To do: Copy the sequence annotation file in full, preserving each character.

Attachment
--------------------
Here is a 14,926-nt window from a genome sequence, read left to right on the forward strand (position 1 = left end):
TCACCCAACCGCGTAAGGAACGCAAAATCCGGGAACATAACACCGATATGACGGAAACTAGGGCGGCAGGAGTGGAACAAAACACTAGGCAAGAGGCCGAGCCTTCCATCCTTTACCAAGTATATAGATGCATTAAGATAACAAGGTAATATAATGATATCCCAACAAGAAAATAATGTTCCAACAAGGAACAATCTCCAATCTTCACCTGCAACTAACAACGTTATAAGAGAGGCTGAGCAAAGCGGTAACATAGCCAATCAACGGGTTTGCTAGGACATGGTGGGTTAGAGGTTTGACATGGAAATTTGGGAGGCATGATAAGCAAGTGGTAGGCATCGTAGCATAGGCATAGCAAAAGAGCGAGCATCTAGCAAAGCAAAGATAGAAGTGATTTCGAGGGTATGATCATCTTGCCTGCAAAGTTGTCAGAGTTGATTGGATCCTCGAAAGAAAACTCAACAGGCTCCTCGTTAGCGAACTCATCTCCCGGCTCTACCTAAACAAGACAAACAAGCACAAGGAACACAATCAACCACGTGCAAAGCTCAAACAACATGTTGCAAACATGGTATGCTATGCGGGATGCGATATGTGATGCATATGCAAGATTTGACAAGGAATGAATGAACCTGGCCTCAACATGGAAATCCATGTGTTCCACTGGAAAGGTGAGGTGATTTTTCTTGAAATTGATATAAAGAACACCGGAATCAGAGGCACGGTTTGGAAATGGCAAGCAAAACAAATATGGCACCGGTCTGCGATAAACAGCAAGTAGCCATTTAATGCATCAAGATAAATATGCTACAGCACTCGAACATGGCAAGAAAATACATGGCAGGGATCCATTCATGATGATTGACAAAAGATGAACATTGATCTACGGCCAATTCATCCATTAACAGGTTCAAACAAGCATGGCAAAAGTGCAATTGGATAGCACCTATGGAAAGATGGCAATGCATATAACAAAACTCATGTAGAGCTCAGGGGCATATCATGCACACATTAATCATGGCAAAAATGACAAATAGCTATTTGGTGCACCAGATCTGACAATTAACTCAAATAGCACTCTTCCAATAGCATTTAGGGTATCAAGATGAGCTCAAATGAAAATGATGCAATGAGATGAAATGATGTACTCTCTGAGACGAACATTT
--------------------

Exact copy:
Here is a 14,926-nt window from a genome sequence, read left to right on the forward strand (position 1 = left end):
TCACCCAACCGCGTAAGGAACGCAAAATCCGGGAACATAACACCGATATGACGGAAACTAGGGCGGCAGGAGTGGAACAAAACACTAGGCAAGAGGCCGAGCCTTCCATCCTTTACCAAGTATATAGATGCATTAAGATAACAAGGTAATATAATGATATCCCAACAAGAAAATAATGTTCCAACAAGGAACAATCTCCAATCTTCACCTGCAACTAACAACGTTATAAGAGAGGCTGAGCAAAGCGGTAACATAGCCAATCAACGGGTTTGCTAGGACATGGTGGGTTAGAGGTTTGACATGGAAATTTGGGAGGCATGATAAGCAAGTGGTAGGCATCGTAGCATAGGCATAGCAAAAGAGCGAGCATCTAGCAAAGCAAAGATAGAAGTGATTTCGAGGGTATGATCATCTTGCCTGCAAAGTTGTCAGAGTTGATTGGATCCTCGAAAGAAAACTCAACAGGCTCCTCGTTAGCGAACTCATCTCCCGGCTCTACCTAAACAAGACAAACAAGCACAAGGAACACAATCAACCACGTGCAAAGCTCAAACAACATGTTGCAAACATGGTATGCTATGCGGGATGCGATATGTGATGCATATGCAAGATTTGACAAGGAATGAATGAACCTGGCCTCAACATGGAAATCCATGTGTTCCACTGGAAAGGTGAGGTGATTTTTCTTGAAATTGATATAAAGAACACCGGAATCAGAGGCACGGTTTGGAAATGGCAAGCAAAACAAATATGGCACCGGTCTGCGATAAACAGCAAGTAGCCATTTAATGCATCAAGATAAATATGCTACAGCACTCGAACATGGCAAGAAAATACATGGCAGGGATCCATTCATGATGATTGACAAAAGATGAACATTGATCTACGGCCAATTCATCCATTAACAGGTTCAAACAAGCATGGCAAAAGTGCAATTGGATAGCACCTATGGAAAGATGGCAATGCATATAACAAAACTCATGTAGAGCTCAGGGGCATATCATGCACACATTAATCATGGCAAAAATGACAAATAGCTATTTGGTGCACCAGATCTGACAATTAACTCAAATAGCACTCTTCCAATAGCATTTAGGGTATCAAGATGAGCTCAAATGAAAATGATGCAATGAGATGAAATGATGTACTCTCTGAGACGAACATTT